Why monks wear robes
by Piya Tan, The Minding Centre, Feb 23 Feb 2011
Singapore -- Why do monastics wear robes? The first and most obvious answer is clearly so that they are not indecently exposed. This may sound banal, but in the Sabbāsava Sutta (M 2), the Buddha gives this reflection as one of a monastic's methods for overcoming defilements for sake of liberation.
A monastic is to reflect on his robes thus:
“Wisely reflecting, he uses the robe: | only for the ward off heat, | for the sake of warding off cold, | for the sake of warding off the touch of mosquitoes, flies, the wind, the sun, and creeping creatures; | for the purpose of covering up the privies, out of moral shame.” (M 2)2
The basic Buddhist monastic clothing is called cāvara. As it is a large but simple piece of saffron or ochre dyed cloth with paddy-field patterns, it is often translated as “robe.” It is also called kāsāya or kāsāva, meaning “yellowish-red, yellowish-orange,” due to its being usually dyed in water boiled with some astringent bark. The point of these definitions is to show that the early Buddhist monastic robe is one of a kind, and should not be confused with lay clothing.
In the Buddha's times, the monastic robes were simple pieces of cloth, often bits of rags and pieces of discarded shroud (that is, cloth that have no owner) stitched together. In fact, such a garb was no different from that of other monastics or from those of the followers of other sects.
In other words, the monastics had shaven heads and dressed more or less alike, and the Buddha was almost indistinguishable from other monks.
One thing is certain, however, the robes of such renunciants (that's what they really are) are clearly different from the richer dress of the laity. The message is clear: monastics are a life apart from the laity. The monastic robe is part of a simple spiritual lifestyle that one has freely vowed to live by, and as such should not fall back on one's word. More importantly, the simple robes are to remind renunciants (and non-renunciants) that their relevance is in being apart from the world, so that they can truly be able to help and heal it without getting caught up in it.
As Buddhism spread and became main stream in some cultures, the robes changed into rich and elaborate uniforms, reflective more of power and prestige than of humility and renunciation.
Understandably, in the case of one of Singapore's richest priests who was jailed for gross mismanagement of public funds in 2010, did not switch his monastic gear for proper civvies. This is symptomatic of a larger problem of a heavily money theistic “monasticism” and devotee-exploitation, which are also found in western Buddhism, but which it has been able to solve more readily than the ethnic Buddhists have done.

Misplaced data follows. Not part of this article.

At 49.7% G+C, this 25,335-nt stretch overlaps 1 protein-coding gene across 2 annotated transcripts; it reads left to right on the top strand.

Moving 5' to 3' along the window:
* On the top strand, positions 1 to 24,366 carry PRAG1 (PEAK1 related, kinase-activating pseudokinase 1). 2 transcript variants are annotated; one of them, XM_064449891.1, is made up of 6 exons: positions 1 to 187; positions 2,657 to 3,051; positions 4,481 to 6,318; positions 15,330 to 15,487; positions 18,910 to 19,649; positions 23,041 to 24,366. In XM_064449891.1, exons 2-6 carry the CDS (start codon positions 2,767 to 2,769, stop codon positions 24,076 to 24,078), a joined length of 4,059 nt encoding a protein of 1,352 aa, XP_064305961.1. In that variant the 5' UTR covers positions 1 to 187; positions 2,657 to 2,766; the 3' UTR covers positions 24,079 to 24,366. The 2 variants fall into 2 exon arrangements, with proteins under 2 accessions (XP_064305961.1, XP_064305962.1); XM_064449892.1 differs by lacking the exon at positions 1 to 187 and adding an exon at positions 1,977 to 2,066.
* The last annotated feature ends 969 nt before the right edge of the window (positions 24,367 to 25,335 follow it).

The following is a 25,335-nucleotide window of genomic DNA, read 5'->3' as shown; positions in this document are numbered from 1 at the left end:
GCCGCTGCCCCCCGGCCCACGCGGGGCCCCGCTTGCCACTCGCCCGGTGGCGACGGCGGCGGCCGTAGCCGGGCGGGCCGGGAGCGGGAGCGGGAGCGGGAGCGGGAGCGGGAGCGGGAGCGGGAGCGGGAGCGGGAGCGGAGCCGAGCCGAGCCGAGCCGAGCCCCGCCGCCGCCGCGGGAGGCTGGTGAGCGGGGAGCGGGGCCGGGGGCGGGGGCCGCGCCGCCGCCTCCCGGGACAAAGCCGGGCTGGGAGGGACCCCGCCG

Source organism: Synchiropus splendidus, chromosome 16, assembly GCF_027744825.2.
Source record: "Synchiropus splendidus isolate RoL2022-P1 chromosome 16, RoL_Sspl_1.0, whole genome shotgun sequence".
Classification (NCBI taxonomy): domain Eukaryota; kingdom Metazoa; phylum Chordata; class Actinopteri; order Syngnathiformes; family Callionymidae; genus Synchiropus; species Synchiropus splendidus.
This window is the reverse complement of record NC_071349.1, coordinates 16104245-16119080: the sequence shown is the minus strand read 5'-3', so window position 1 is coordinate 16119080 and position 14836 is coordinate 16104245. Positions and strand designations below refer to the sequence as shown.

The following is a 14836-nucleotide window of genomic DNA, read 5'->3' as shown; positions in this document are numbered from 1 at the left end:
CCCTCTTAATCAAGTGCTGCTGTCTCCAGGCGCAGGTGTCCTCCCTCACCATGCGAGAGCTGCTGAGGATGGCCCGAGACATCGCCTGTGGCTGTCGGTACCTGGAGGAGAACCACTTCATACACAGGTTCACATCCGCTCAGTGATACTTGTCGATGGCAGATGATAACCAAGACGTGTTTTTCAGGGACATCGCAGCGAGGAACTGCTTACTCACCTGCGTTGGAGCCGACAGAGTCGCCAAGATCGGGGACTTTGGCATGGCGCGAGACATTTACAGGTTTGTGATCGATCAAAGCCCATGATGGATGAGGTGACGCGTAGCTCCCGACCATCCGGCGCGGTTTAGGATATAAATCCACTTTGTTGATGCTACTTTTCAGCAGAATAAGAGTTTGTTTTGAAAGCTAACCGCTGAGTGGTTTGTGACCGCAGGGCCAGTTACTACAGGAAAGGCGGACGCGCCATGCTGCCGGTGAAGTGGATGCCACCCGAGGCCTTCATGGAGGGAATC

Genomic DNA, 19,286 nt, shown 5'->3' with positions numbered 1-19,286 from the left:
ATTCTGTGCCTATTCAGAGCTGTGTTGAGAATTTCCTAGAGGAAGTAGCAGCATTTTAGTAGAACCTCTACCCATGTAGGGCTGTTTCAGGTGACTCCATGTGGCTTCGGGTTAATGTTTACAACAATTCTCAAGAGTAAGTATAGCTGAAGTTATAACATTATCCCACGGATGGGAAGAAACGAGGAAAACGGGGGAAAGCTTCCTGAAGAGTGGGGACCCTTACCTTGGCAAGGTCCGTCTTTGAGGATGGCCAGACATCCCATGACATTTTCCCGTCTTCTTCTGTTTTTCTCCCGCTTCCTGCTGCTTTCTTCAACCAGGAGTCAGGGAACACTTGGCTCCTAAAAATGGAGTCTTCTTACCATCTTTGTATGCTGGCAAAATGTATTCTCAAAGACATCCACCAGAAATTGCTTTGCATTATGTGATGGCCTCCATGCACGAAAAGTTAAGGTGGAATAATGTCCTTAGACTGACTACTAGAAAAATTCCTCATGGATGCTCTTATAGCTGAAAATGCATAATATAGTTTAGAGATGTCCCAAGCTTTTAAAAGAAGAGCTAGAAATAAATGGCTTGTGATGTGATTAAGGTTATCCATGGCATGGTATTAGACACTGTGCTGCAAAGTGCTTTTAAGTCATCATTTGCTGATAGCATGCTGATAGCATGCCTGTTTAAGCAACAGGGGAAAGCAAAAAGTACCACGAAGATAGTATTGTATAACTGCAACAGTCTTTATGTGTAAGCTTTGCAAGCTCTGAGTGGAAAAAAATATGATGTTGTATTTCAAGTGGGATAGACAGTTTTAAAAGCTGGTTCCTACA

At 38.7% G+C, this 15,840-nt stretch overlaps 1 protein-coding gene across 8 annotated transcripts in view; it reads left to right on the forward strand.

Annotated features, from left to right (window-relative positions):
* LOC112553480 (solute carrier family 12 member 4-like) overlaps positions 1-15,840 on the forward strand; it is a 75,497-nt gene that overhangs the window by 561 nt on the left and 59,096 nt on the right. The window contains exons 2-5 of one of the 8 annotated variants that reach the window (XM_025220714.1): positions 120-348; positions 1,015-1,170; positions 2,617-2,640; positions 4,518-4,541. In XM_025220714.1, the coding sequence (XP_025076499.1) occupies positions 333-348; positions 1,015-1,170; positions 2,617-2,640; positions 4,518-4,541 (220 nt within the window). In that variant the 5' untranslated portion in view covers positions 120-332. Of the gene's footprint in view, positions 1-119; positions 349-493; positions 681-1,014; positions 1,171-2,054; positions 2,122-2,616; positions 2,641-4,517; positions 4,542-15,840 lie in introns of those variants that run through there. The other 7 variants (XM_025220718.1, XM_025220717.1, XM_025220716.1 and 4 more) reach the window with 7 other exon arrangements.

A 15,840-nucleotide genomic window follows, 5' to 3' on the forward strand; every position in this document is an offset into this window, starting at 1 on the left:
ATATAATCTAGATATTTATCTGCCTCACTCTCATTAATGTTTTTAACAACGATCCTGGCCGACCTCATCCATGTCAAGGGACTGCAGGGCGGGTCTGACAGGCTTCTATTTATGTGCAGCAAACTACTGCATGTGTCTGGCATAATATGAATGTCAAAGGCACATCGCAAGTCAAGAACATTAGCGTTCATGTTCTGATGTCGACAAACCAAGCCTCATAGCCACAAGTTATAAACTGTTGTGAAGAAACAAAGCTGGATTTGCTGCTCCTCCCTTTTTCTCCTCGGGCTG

Oriental Buddhists surely would benefit from learning such problem-solving skills from our western siblings. If we are morally weak, Māra the evil one treats us like switches: we might be on or off without even realizing it. If the Singapore priest refused to remove his robe, a Siyam Nikaya chief high priest in Malaysia had no qualms about taking off his monastic gear to don an elegant lounge suit, topped with a bald pate, to receive his “Datuk” title from the palace. Perhaps, the ironic, no less ominous, message is that worldly power is incompatible with monastic renunciation.
In February 2011, Ajahn Brahmali, a respected forest bhikkhu in the line of Ajahn Chah, recalled:
“...a few years ago, while visiting one of my old university friends, I found myself being a bit apologetic about my strange appearance. What he responded really opened my eyes. He said the robe of a Buddhist monastic is a fairytale in "branding"; a marketing manager's dream. He said that the positive image most people have of Buddhism coupled with the very distinct appearance of Buddhist monastics is a combination that any business would be willing to pay huge amounts for. In a sense, it is a very distinct and valuable brand. After that incident I have looked upon my monastic robes quite differently. I now believe that the beautiful message of Buddha's teachings in fact is enhanced by our unusual appearance. Our robes can probably help get the message out that there is something worthwhile in these teachings.”
Ajahn Chah was clearly aware of the monastic robe's vitality and ingenuity, as attested by scholar Sandra Bell in her article on “Being Creative With Tradition: Rooting Theravāda Buddhism in Britain” (2000), on how Ajahn Chah successfully planted forest Dharma in the west. She warmly records:
“By all accounts that have been offered to me, the laity was impressed by the fact that the monks were prepared to venture forth every day in all types of weather wearing only thin cotton robes to walk single file carrying their alms bowls, receiving nothing but jibes or indifferent incomprehension from the majority of members of the public. The monks'; tenacity was viewed as a sign of devotion and obedience to their revered teacher…”
The laity has always, and should continue, to be the “quality control” factor regarding monastic conduct, as repeatedly attested in the Vinaya. Such a voice, in the spirit of the divine abodes, only serves to inspire monastics with ever greater sense of meaning and purpose of renunciation and spirituality.
Otherwise, we deserve the kind of Buddhism we get, as we euphorically add more fuel into the fire of the burning house. Let us work hard to douse the flames